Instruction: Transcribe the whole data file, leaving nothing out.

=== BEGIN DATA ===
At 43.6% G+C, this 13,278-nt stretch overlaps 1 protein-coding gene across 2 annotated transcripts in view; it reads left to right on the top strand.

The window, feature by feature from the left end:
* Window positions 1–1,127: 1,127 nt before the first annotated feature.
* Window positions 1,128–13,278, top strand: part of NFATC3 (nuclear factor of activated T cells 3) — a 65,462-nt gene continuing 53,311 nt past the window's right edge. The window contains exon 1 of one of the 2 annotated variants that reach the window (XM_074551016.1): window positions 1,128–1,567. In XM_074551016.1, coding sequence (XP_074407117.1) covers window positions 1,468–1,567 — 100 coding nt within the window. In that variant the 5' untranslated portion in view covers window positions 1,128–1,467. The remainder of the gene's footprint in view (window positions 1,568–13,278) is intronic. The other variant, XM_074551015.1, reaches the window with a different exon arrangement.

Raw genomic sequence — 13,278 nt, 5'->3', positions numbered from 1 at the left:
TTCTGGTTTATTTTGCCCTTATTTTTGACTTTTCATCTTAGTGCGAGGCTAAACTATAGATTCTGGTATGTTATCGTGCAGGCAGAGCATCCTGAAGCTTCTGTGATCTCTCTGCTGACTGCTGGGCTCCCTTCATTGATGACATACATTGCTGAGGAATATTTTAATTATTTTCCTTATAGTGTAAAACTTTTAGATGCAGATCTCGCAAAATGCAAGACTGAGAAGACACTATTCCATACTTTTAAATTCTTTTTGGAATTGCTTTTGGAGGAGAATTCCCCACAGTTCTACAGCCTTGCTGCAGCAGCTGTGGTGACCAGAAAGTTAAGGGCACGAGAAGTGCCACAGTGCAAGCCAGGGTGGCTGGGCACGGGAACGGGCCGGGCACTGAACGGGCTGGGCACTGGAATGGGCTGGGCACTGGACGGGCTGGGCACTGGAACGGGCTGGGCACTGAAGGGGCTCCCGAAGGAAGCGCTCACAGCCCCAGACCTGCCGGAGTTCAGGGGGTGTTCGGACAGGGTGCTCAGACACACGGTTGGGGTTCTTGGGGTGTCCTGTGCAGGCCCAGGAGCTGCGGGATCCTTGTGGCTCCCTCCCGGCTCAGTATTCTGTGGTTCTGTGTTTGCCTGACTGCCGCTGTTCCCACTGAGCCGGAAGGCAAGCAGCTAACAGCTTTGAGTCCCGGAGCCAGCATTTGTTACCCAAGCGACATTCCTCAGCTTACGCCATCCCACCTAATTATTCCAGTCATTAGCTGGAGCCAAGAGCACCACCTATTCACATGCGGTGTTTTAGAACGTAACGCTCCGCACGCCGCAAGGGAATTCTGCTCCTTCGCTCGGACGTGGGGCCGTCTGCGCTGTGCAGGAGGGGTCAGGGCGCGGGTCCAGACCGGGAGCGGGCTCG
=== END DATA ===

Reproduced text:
At 43.6% G+C, this 13,278-nt stretch overlaps 1 protein-coding gene across 2 annotated transcripts in view; it reads left to right on the top strand.

The window, feature by feature from the left end:
* Window positions 1–1,127: 1,127 nt before the first annotated feature.
* Window positions 1,128–13,278, top strand: part of NFATC3 (nuclear factor of activated T cells 3) — a 65,462-nt gene continuing 53,311 nt past the window's right edge. The window contains exon 1 of one of the 2 annotated variants that reach the window (XM_074551016.1): window positions 1,128–1,567. In XM_074551016.1, coding sequence (XP_074407117.1) covers window positions 1,468–1,567 — 100 coding nt within the window. In that variant the 5' untranslated portion in view covers window positions 1,128–1,467. The remainder of the gene's footprint in view (window positions 1,568–13,278) is intronic. The other variant, XM_074551015.1, reaches the window with a different exon arrangement.

Raw genomic sequence — 13,278 nt, 5'->3', positions numbered from 1 at the left:
TTCTGGTTTATTTTGCCCTTATTTTTGACTTTTCATCTTAGTGCGAGGCTAAACTATAGATTCTGGTATGTTATCGTGCAGGCAGAGCATCCTGAAGCTTCTGTGATCTCTCTGCTGACTGCTGGGCTCCCTTCATTGATGACATACATTGCTGAGGAATATTTTAATTATTTTCCTTATAGTGTAAAACTTTTAGATGCAGATCTCGCAAAATGCAAGACTGAGAAGACACTATTCCATACTTTTAAATTCTTTTTGGAATTGCTTTTGGAGGAGAATTCCCCACAGTTCTACAGCCTTGCTGCAGCAGCTGTGGTGACCAGAAAGTTAAGGGCACGAGAAGTGCCACAGTGCAAGCCAGGGTGGCTGGGCACGGGAACGGGCCGGGCACTGAACGGGCTGGGCACTGGAATGGGCTGGGCACTGGACGGGCTGGGCACTGGAACGGGCTGGGCACTGAAGGGGCTCCCGAAGGAAGCGCTCACAGCCCCAGACCTGCCGGAGTTCAGGGGGTGTTCGGACAGGGTGCTCAGACACACGGTTGGGGTTCTTGGGGTGTCCTGTGCAGGCCCAGGAGCTGCGGGATCCTTGTGGCTCCCTCCCGGCTCAGTATTCTGTGGTTCTGTGTTTGCCTGACTGCCGCTGTTCCCACTGAGCCGGAAGGCAAGCAGCTAACAGCTTTGAGTCCCGGAGCCAGCATTTGTTACCCAAGCGACATTCCTCAGCTTACGCCATCCCACCTAATTATTCCAGTCATTAGCTGGAGCCAAGAGCACCACCTATTCACATGCGGTGTTTTAGAACGTAACGCTCCGCACGCCGCAAGGGAATTCTGCTCCTTCGCTCGGACGTGGGGCCGTCTGCGCTGTGCAGGAGGGGTCAGGGCGCGGGTCCAGACCGGGAGCGGGCTCG